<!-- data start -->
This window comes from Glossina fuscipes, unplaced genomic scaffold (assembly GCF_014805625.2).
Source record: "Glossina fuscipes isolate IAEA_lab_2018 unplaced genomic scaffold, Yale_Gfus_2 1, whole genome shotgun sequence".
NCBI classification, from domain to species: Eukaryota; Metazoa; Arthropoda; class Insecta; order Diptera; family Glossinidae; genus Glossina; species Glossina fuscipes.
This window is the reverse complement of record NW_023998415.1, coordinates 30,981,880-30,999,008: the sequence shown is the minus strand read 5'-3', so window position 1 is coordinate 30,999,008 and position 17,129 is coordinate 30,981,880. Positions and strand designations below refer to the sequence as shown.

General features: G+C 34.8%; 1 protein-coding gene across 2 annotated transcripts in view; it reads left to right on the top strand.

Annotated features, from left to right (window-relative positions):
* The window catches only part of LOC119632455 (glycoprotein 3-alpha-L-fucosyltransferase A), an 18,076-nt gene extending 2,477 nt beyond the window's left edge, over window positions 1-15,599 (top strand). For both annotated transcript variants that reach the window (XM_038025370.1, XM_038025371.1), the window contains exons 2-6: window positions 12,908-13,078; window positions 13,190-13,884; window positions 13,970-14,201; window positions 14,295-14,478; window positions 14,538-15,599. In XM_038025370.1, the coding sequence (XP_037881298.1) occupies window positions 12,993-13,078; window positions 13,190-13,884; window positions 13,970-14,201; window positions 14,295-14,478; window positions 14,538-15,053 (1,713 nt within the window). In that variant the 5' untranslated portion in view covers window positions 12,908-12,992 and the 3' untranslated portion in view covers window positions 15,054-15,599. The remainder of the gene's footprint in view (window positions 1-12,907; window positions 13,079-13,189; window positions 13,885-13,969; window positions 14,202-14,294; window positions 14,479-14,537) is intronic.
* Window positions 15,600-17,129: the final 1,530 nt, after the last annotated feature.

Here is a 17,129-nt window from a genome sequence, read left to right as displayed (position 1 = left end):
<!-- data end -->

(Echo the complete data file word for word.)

This window comes from Glossina fuscipes, unplaced genomic scaffold (assembly GCF_014805625.2).
Source record: "Glossina fuscipes isolate IAEA_lab_2018 unplaced genomic scaffold, Yale_Gfus_2 1, whole genome shotgun sequence".
NCBI classification, from domain to species: Eukaryota; Metazoa; Arthropoda; class Insecta; order Diptera; family Glossinidae; genus Glossina; species Glossina fuscipes.
This window is the reverse complement of record NW_023998415.1, coordinates 30,981,880-30,999,008: the sequence shown is the minus strand read 5'-3', so window position 1 is coordinate 30,999,008 and position 17,129 is coordinate 30,981,880. Positions and strand designations below refer to the sequence as shown.

General features: G+C 34.8%; 1 protein-coding gene across 2 annotated transcripts in view; it reads left to right on the top strand.

Annotated features, from left to right (window-relative positions):
* The window catches only part of LOC119632455 (glycoprotein 3-alpha-L-fucosyltransferase A), an 18,076-nt gene extending 2,477 nt beyond the window's left edge, over window positions 1-15,599 (top strand). For both annotated transcript variants that reach the window (XM_038025370.1, XM_038025371.1), the window contains exons 2-6: window positions 12,908-13,078; window positions 13,190-13,884; window positions 13,970-14,201; window positions 14,295-14,478; window positions 14,538-15,599. In XM_038025370.1, the coding sequence (XP_037881298.1) occupies window positions 12,993-13,078; window positions 13,190-13,884; window positions 13,970-14,201; window positions 14,295-14,478; window positions 14,538-15,053 (1,713 nt within the window). In that variant the 5' untranslated portion in view covers window positions 12,908-12,992 and the 3' untranslated portion in view covers window positions 15,054-15,599. The remainder of the gene's footprint in view (window positions 1-12,907; window positions 13,079-13,189; window positions 13,885-13,969; window positions 14,202-14,294; window positions 14,479-14,537) is intronic.
* Window positions 15,600-17,129: the final 1,530 nt, after the last annotated feature.

Here is a 17,129-nt window from a genome sequence, read left to right as displayed (position 1 = left end):